Giving Compass’ Take:
• More foundations are starting to create pooled-funding initiatives to build capacity for nonprofit organizations so that collaboration can increase resiliency and nonprofit effectiveness.
• How can individual donors get involved in pooled funding to help nonprofits?
• Learn more about innovating the sector with nonprofit collaboration.
In the social sector, it has become almost a cliché to say that no organization can go it alone. The scale of the issues that nonprofits are tackling—climate change, homelessness, racial justice, income inequality—feels too big for any one nonprofit or funder. And the scale of the impact these organizations hope to achieve—to change systems, not just symptoms—can be just as overwhelming.
This is why nonprofit collaboration has become an increasingly important social change tool—one that is needed now more than ever to address the fallout from the COVID-19 pandemic and recession. But working with other organizations—whether in a loose affiliate network or movement, or in a more structured partnership or merger—requires a commensurate growth in collaboration capacity. To execute a sustained collaboration like a partnership, merger, or shared service arrangement, nonprofits need help. In the for-profit world, companies wouldn’t think twice about hiring outside legal, financial, and logistical specialists to work with them. But in the nonprofit world, fewer financial incentives for collaboration exist, hiring experts is less common, and funders rarely invest in this kind of capacity building.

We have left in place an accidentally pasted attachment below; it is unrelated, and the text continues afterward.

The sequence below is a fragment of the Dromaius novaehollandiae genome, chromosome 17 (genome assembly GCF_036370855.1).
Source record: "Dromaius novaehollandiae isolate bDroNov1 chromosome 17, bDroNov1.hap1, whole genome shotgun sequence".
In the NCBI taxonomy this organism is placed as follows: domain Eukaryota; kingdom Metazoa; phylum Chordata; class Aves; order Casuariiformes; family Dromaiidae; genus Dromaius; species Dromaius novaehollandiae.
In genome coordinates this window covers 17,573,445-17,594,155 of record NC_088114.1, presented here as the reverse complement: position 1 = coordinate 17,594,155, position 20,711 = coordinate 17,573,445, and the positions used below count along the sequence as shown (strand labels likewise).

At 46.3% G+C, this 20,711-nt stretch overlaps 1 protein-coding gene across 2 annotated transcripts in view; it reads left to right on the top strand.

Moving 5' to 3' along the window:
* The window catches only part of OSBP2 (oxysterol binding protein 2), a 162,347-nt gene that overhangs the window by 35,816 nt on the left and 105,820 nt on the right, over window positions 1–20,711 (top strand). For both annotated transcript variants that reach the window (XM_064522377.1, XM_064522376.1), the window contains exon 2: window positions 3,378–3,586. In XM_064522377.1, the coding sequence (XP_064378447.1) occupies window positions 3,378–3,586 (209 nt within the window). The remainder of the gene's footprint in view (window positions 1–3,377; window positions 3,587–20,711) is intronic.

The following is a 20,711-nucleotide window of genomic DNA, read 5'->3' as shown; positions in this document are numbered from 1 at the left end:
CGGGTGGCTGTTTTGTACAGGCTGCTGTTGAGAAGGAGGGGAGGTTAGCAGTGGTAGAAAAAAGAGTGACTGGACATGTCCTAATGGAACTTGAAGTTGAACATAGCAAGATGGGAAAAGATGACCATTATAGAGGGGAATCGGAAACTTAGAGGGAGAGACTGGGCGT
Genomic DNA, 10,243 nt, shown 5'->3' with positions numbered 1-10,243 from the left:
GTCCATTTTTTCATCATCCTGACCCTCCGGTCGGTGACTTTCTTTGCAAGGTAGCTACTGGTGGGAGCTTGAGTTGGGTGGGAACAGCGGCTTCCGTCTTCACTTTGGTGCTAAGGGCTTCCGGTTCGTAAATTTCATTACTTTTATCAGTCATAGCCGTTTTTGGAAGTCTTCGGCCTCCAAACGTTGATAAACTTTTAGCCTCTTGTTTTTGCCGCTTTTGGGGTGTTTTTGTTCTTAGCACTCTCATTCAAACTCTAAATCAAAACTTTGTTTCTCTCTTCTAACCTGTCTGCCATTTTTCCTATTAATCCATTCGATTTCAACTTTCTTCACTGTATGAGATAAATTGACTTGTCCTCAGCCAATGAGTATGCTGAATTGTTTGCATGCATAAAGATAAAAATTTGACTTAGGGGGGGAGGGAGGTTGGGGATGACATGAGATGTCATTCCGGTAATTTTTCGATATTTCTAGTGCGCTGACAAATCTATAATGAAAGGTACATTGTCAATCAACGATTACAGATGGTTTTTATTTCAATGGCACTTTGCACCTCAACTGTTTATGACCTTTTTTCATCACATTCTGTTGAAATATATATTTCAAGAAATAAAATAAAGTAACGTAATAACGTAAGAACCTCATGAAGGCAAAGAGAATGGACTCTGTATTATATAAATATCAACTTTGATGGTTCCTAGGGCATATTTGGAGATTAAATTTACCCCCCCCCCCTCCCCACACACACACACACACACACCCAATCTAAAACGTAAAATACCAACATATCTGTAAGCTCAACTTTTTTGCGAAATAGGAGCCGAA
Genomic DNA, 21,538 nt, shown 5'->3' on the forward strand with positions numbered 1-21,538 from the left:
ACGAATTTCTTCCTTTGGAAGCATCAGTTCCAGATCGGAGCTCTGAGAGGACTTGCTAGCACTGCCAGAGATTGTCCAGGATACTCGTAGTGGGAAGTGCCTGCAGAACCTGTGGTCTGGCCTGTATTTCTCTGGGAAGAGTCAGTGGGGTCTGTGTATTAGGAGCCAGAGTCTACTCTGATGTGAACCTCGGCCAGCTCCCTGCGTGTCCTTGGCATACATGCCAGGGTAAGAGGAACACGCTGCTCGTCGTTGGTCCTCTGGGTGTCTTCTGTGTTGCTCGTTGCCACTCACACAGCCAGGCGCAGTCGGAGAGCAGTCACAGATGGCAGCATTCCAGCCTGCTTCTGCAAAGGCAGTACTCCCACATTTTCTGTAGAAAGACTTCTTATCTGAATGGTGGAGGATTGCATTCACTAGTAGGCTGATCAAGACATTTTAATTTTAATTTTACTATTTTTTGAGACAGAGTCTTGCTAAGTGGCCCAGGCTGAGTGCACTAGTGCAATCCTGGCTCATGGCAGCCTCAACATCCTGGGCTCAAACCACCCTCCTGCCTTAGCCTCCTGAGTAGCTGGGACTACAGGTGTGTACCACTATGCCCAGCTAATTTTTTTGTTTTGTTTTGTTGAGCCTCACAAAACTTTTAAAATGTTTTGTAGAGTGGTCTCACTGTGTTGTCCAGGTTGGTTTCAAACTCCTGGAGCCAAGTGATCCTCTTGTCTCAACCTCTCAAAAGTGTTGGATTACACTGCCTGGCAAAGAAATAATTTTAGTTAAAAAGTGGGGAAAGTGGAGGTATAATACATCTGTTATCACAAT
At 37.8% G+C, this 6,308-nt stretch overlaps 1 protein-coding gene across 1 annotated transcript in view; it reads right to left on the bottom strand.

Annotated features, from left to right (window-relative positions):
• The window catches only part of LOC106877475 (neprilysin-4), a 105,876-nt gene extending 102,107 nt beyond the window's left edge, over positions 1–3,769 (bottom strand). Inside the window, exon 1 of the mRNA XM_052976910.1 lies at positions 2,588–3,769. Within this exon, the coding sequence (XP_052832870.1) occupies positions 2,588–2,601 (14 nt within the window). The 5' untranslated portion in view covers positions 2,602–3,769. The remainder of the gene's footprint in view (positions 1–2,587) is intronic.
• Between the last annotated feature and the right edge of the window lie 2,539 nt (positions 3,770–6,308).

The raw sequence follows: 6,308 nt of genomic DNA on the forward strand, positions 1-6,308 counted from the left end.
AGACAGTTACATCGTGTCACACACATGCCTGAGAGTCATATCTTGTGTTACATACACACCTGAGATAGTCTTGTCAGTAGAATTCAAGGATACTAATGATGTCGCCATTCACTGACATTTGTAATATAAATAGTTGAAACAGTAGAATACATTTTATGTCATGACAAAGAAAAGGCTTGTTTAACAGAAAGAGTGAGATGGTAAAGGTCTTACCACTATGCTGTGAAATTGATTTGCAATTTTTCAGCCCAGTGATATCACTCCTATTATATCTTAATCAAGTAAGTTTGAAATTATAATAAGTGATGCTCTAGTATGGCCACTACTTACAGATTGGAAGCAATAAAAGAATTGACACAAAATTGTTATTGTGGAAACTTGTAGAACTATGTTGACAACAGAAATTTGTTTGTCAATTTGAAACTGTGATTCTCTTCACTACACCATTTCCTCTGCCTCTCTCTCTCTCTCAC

“A sustained collaboration is not business as usual, so why wouldn’t funders provide support to nonprofits to hire outside help?” asks Nadya Shmavonian, a partner with SeaChange Capital Partners and director of the Nonprofit Repositioning Fund, a regional effort to fund long-term collaborations among nonprofits in the Philadelphia area. “The work of collaboration can be utterly transformative in terms of impact.”
Fortunately, more foundations have begun following in the footsteps of the Lodestar Foundation, which has funded this sort of capacity building since 1999. More than 100 local foundations have created pooled-funding initiatives in seven communities and are now launching the Sustained Collaboration Network (SCN) to share their insights and build this field.
Read the full article about capacity for sustained collaboration by Heather McLeod Grant, Kate Wilkinson & Mickey Butts at Stanford Social Innovation Review.
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